A bank guarantee is a form of undertaking from a bank or credit union to guarantee payment of a provisional sum to a landlord. The lease will outline the circumstances in which the landlord can ‘call up’ or ‘draw down’ the bank guarantee. Typical bank guarantees accounts for 3 months of the rent, outgoings + promotion levy + GST of the lease, however this can vary slightly from lease to lease.
You should factor this cost in when looking at your budget.
In addition to bank guarantees and security deposits, a retailer may be required to give a personal guarantee, also known as a covenant. This is a serious undertaking whereby a director or other party personally guarantees performance written into the lease. In the event of default, the guarantor is personally liable for damages under the lease. There are serious financial consequences of providing personal guarantees and retailers should seek financial and legal advice before undertaking to provide these guarantees.
3 – Lease Term and Options
You always need to consider the lease term when negotiating a retail lease and make sure the length of the lease suits your particular circumstances and needs.
Some tenants are looking for a long-term lease to allow them time to build up their business with that security of tenure. A long-term lease will be a consideration for tenants who wish to have a business that is a saleable asset.
On the other hand, if you enter into a long-term lease and your businesses grows faster than expected, you may find yourself in a position where you outgrow the premises and you still have a couple of years to run in your lease term.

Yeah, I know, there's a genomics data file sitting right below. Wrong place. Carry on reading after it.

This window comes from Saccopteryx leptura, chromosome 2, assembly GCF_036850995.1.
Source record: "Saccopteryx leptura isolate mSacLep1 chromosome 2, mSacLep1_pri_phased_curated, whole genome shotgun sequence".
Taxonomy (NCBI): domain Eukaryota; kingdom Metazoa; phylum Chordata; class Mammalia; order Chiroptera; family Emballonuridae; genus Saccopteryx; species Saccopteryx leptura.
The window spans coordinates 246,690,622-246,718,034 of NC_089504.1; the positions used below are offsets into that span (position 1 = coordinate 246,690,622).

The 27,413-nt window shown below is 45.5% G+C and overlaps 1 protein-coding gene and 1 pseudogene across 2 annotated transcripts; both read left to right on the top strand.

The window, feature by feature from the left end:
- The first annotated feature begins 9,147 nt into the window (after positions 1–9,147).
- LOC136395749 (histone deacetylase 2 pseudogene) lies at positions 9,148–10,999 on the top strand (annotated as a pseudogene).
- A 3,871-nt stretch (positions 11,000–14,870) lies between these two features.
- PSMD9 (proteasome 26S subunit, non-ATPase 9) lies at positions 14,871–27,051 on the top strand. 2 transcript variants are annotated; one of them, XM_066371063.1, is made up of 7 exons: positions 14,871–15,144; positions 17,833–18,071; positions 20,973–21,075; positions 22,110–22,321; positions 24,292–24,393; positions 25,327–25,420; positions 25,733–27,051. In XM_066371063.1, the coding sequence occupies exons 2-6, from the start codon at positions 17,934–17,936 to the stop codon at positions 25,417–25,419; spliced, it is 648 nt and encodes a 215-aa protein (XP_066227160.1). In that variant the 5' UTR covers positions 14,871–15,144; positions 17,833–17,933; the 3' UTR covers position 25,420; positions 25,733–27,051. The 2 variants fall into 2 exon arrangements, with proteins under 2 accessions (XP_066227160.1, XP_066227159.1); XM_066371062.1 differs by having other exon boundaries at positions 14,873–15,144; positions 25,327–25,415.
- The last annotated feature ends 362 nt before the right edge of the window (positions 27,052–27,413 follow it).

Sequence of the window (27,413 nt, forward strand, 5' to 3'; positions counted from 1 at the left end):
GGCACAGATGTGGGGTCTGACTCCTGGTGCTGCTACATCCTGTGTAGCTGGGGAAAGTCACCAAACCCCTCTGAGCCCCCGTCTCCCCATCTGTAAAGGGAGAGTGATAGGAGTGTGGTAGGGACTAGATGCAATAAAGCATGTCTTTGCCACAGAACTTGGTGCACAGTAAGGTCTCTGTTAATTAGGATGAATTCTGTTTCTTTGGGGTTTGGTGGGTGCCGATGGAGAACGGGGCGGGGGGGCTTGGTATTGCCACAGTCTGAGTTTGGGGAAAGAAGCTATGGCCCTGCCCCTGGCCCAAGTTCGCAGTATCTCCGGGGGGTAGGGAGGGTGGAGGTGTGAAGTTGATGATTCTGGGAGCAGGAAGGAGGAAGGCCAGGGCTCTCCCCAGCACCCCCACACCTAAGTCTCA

Landlords usually like long-term leases from a security point of view. As a general rule, the longer the lease the higher the incentive (if available). However, also remember the longer the lease the more rent reviews.
An option is the right but not the obligation to obtain a further lease at the expiration of the existing lease. They favour the Lessee as they can be exercised at the lessee’s discretion.
See our previous blog to further understand options and how they are exercised.
4 – Rent Reviews
Retail leases will almost always contain rent reviews. There are not many landlords who will want a fixed rent over the term of the lease.
A rent review will contain one or a combination of the following forms:
- Consumer Price Index increase or CPI plus a fixed % e.g. CPI + 2.5%
- Fixed percentage increase (for example, 3.5% each year)
- Fixed amount increase; or
- Market rent review.
You should factor these increases into your budget.
If you enter into a five-year lease of $100,000 per annum with fixed increases of 4% per annum you will be looking at a rent increase of approximately 17% over the lease term. By the end of your lease you will be paying $116,985.90.
5 – Fitout
You need to consider whether the commercial space you are looking at requires a fitout.
If it does, you should get an idea of fitout costs from a licenced fitout contractor or builder. The cost of fitout should always be considered when you are looking at your budget.
As indicated in tip one, sometimes the landlord will be prepared to offer an incentive in the form of a contribution towards the costs of your fitout. You should note often these contributions may only be provided after the works have been completed, paid for and final certificates obtained.
You must negotiate a fitout period, which is rent free which allows you access to the shop prior to rent commencement. The usual minimum is 4 weeks however it may vary by landlord and fitout style.
6 – Permitted use of the premises
The lease will need to contain a permitted use. What will you be using the premises for?
It is in a tenant’s interest to negotiate a broad permitted use. This will allow for future diversification of the business if need be or may allow a sub-lease arrangement (landlord consent will likely be needed to enter a sub-lease). Furthermore, when you attempt to transfer or amend the lease, a narrow permitted use may block your ability to sell/transfer the business.